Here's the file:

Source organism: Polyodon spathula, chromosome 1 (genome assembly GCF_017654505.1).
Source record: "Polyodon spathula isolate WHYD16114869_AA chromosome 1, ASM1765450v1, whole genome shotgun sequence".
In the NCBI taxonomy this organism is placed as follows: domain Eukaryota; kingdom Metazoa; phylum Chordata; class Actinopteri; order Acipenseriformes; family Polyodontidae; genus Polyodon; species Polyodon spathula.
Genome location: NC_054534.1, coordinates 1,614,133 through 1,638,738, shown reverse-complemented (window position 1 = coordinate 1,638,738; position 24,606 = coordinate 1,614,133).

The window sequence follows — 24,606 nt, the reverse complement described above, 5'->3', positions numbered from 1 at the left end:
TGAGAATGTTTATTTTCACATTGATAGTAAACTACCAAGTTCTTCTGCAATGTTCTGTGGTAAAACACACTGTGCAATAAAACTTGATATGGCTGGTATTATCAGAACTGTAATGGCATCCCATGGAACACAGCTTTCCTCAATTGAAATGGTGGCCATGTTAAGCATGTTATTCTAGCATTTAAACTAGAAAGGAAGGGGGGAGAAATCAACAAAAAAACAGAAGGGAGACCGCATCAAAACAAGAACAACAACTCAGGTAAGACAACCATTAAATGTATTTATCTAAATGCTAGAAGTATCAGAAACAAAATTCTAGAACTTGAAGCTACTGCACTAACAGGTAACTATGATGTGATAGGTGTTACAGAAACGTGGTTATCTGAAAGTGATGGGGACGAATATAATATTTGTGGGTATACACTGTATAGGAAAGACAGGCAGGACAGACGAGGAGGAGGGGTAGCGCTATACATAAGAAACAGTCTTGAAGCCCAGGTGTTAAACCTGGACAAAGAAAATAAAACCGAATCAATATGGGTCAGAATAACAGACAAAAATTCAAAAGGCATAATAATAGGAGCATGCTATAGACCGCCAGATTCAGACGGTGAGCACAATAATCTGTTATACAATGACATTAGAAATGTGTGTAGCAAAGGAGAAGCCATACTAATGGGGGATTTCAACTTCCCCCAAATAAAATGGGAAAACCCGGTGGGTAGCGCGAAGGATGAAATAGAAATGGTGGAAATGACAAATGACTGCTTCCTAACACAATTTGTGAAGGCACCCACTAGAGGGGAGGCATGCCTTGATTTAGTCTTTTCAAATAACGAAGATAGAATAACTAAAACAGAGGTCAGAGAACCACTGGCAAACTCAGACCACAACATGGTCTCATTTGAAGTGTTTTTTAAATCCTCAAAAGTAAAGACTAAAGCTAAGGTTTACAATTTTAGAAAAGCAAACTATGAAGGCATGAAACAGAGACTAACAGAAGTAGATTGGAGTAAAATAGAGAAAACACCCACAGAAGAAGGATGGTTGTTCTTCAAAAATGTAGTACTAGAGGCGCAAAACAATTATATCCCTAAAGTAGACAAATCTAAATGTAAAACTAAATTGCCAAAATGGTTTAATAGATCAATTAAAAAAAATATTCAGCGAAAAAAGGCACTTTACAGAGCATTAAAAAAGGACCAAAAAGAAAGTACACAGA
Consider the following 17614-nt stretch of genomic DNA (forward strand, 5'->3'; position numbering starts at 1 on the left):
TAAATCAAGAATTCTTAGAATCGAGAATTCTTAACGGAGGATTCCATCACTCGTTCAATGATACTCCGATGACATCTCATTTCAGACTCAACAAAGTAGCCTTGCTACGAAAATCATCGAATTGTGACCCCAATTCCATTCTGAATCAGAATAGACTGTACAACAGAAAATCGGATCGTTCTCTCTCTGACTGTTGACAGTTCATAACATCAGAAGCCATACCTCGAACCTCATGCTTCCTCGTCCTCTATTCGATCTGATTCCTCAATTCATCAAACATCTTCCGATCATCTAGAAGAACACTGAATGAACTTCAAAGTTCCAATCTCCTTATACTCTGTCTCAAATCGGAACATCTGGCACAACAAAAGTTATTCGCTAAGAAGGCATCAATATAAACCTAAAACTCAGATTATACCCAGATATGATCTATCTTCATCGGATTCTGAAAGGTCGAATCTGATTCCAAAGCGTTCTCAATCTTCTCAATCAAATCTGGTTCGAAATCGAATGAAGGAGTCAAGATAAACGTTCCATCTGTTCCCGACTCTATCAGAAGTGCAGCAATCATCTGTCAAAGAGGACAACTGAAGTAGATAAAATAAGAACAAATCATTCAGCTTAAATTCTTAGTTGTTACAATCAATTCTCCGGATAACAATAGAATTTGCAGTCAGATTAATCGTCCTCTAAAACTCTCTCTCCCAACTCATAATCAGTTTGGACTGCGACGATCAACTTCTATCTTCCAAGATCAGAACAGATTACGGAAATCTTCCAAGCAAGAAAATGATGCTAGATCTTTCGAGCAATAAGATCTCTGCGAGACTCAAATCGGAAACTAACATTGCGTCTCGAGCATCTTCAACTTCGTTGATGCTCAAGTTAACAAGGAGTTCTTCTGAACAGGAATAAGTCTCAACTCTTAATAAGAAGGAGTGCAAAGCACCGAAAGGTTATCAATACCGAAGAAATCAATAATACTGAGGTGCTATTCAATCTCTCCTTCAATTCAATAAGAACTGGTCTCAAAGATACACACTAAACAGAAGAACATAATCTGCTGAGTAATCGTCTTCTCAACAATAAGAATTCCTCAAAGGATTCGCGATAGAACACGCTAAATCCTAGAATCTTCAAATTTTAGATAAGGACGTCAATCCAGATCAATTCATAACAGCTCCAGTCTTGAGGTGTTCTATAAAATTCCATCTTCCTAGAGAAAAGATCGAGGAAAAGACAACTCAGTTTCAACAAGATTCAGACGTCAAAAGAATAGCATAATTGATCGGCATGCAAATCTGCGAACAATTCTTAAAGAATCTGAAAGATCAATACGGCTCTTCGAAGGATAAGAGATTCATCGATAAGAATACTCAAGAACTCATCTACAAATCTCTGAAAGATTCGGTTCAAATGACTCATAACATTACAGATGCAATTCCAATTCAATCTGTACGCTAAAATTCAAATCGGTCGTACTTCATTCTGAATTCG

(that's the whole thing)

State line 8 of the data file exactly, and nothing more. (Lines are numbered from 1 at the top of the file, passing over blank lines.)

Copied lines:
TAAATCAAGAATTCTTAGAATCGAGAATTCTTAACGGAGGATTCCATCACTCGTTCAATGATACTCCGATGACATCTCATTTCAGACTCAACAAAGTAGCCTTGCTACGAAAATCATCGAATTGTGACCCCAATTCCATTCTGAATCAGAATAGACTGTACAACAGAAAATCGGATCGTTCTCTCTCTGACTGTTGACAGTTCATAACATCAGAAGCCATACCTCGAACCTCATGCTTCCTCGTCCTCTATTCGATCTGATTCCTCAATTCATCAAACATCTTCCGATCATCTAGAAGAACACTGAATGAACTTCAAAGTTCCAATCTCCTTATACTCTGTCTCAAATCGGAACATCTGGCACAACAAAAGTTATTCGCTAAGAAGGCATCAATATAAACCTAAAACTCAGATTATACCCAGATATGATCTATCTTCATCGGATTCTGAAAGGTCGAATCTGATTCCAAAGCGTTCTCAATCTTCTCAATCAAATCTGGTTCGAAATCGAATGAAGGAGTCAAGATAAACGTTCCATCTGTTCCCGACTCTATCAGAAGTGCAGCAATCATCTGTCAAAGAGGACAACTGAAGTAGATAAAATAAGAACAAATCATTCAGCTTAAATTCTTAGTTGTTACAATCAATTCTCCGGATAACAATAGAATTTGCAGTCAGATTAATCGTCCTCTAAAACTCTCTCTCCCAACTCATAATCAGTTTGGACTGCGACGATCAACTTCTATCTTCCAAGATCAGAACAGATTACGGAAATCTTCCAAGCAAGAAAATGATGCTAGATCTTTCGAGCAATAAGATCTCTGCGAGACTCAAATCGGAAACTAACATTGCGTCTCGAGCATCTTCAACTTCGTTGATGCTCAAGTTAACAAGGAGTTCTTCTGAACAGGAATAAGTCTCAACTCTTAATAAGAAGGAGTGCAAAGCACCGAAAGGTTATCAATACCGAAGAAATCAATAATACTGAGGTGCTATTCAATCTCTCCTTCAATTCAATAAGAACTGGTCTCAAAGATACACACTAAACAGAAGAACATAATCTGCTGAGTAATCGTCTTCTCAACAATAAGAATTCCTCAAAGGATTCGCGATAGAACACGCTAAATCCTAGAATCTTCAAATTTTAGATAAGGACGTCAATCCAGATCAATTCATAACAGCTCCAGTCTTGAGGTGTTCTATAAAATTCCATCTTCCTAGAGAAAAGATCGAGGAAAAGACAACTCAGTTTCAACAAGATTCAGACGTCAAAAGAATAGCATAATTGATCGGCATGCAAATCTGCGAACAATTCTTAAAGAATCTGAAAGATCAATACGGCTCTTCGAAGGATAAGAGATTCATCGATAAGAATACTCAAGAACTCATCTACAAATCTCTGAAAGATTCGGTTCAAATGACTCATAACATTACAGATGCAATTCCAATTCAATCTGTACGCTAAAATTCAAATCGGTCGTACTTCATTCTGAATTCG